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After Midnight. Brooks Atkinson Theatre (see Broadway). Conceived by Jack Viertel. Music and lyrics by various artists. Directed by Warren Carlyle. With ensemble cast. Running time: 1hr 30mins. No intermission.
After Midnight: in brief
Previously known as City Center's Harlem homage Cotton Club Parade, this new revue celebrates the musical and cultural heritage of jazz, framed as a look back at Duke Ellington in his prime. The 17-member orchestra was selected by jazz great and coproducer Wynton Marsalis; Warren Carlyle (Finian's Rainbow) directs and choreographs.
After Midnight: theater review by David Cote
“Jazz is a heartbeat—its heartbeat is yours,” wrote Langston Hughes in his 1956 essay “Jazz as Communication.” Cardiac organs are pounding like crazy at After Midnight, the raucous, joyous, white-hot revue in which a ridiculously talented array of dancers, singers and ace musicians (handpicked by Wynton Marsalis) are whipping up a hurricane of fun.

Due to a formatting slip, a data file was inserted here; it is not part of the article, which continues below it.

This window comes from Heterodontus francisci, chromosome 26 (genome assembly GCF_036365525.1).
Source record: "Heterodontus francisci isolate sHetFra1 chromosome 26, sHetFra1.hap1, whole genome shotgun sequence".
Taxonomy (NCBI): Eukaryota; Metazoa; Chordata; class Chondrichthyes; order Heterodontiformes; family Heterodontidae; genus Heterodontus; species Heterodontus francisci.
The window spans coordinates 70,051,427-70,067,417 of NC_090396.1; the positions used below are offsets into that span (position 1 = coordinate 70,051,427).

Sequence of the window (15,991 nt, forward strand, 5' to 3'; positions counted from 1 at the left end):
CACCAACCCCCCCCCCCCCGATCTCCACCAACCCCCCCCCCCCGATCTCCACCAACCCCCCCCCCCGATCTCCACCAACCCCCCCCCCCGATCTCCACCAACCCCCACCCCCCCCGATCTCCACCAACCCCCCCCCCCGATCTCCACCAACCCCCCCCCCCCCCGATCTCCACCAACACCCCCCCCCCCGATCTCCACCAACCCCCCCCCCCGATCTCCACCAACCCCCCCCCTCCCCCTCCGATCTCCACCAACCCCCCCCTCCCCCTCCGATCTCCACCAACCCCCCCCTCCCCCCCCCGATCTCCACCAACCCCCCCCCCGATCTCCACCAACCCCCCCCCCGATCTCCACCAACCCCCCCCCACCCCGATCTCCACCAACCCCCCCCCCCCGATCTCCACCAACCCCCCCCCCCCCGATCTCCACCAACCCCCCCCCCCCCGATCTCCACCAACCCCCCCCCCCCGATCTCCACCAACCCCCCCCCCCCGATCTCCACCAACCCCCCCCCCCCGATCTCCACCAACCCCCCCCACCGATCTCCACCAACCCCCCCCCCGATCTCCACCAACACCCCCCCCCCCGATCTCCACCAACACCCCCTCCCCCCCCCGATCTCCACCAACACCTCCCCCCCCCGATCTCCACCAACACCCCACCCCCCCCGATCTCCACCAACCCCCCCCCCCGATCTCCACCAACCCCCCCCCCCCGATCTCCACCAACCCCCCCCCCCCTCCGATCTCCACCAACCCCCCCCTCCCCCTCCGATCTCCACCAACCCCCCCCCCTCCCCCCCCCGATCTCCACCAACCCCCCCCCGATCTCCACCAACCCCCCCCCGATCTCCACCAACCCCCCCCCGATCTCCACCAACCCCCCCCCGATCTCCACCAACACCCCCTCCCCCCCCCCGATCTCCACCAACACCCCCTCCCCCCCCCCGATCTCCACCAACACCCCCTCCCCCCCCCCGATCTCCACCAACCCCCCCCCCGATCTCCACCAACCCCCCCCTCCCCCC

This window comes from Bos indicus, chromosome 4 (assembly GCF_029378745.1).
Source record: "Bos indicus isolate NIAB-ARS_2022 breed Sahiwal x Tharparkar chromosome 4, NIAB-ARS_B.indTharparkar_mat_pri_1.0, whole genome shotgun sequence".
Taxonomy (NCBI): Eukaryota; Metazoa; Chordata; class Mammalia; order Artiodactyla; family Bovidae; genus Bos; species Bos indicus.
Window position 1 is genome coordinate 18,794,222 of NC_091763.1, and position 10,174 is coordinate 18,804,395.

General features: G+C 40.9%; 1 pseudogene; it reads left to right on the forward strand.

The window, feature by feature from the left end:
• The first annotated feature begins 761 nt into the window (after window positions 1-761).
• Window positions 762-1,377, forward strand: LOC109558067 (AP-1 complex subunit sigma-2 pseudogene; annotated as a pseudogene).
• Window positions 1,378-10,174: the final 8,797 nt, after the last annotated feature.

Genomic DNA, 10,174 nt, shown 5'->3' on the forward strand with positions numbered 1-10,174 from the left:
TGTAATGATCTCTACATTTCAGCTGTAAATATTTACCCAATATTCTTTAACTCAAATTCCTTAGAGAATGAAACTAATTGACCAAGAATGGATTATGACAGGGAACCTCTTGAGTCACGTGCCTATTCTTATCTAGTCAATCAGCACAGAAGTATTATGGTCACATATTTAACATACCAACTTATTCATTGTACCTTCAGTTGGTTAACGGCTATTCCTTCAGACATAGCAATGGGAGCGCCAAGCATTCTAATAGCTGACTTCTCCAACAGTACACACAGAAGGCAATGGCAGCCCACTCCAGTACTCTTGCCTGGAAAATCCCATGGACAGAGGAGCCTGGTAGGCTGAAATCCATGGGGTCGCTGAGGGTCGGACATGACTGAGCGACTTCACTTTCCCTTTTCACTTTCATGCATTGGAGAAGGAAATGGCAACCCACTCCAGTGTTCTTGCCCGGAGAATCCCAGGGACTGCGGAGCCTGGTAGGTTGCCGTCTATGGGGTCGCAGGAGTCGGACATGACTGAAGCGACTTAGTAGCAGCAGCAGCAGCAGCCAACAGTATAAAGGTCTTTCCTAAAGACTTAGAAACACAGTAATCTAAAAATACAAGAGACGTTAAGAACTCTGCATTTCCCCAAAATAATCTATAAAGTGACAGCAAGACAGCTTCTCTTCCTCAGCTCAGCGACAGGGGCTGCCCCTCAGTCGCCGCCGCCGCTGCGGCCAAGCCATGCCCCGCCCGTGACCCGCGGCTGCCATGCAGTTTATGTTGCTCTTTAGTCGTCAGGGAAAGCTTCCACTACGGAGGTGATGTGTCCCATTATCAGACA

Devised by producer Jack Viertel and road-tested at City Center as Cotton Club Parade, the program packs in more than two dozen swinging numbers—many of them classics by Duke Ellington and other legends of the Harlem Renaissance. It’s a jazz phantasmagoria that shifts from head-spinning tap (by the charming trio of Daniel J. Watts, Phillip Attmore and Dormeshia Sumbry-Edwards) to silken crooning by MC Dulé Hill and tender standards (“Stormy Weather” and others) by the divinely bruised Fantasia Barrino. “Jazz is a great big sea,” Hughes also wrote, and this is one hell of a swim.—Theater review by David Cote
THE BOTTOM LINE: A jazzy revue has us up and dancing.
Follow David Cote on Twitter: @davidcote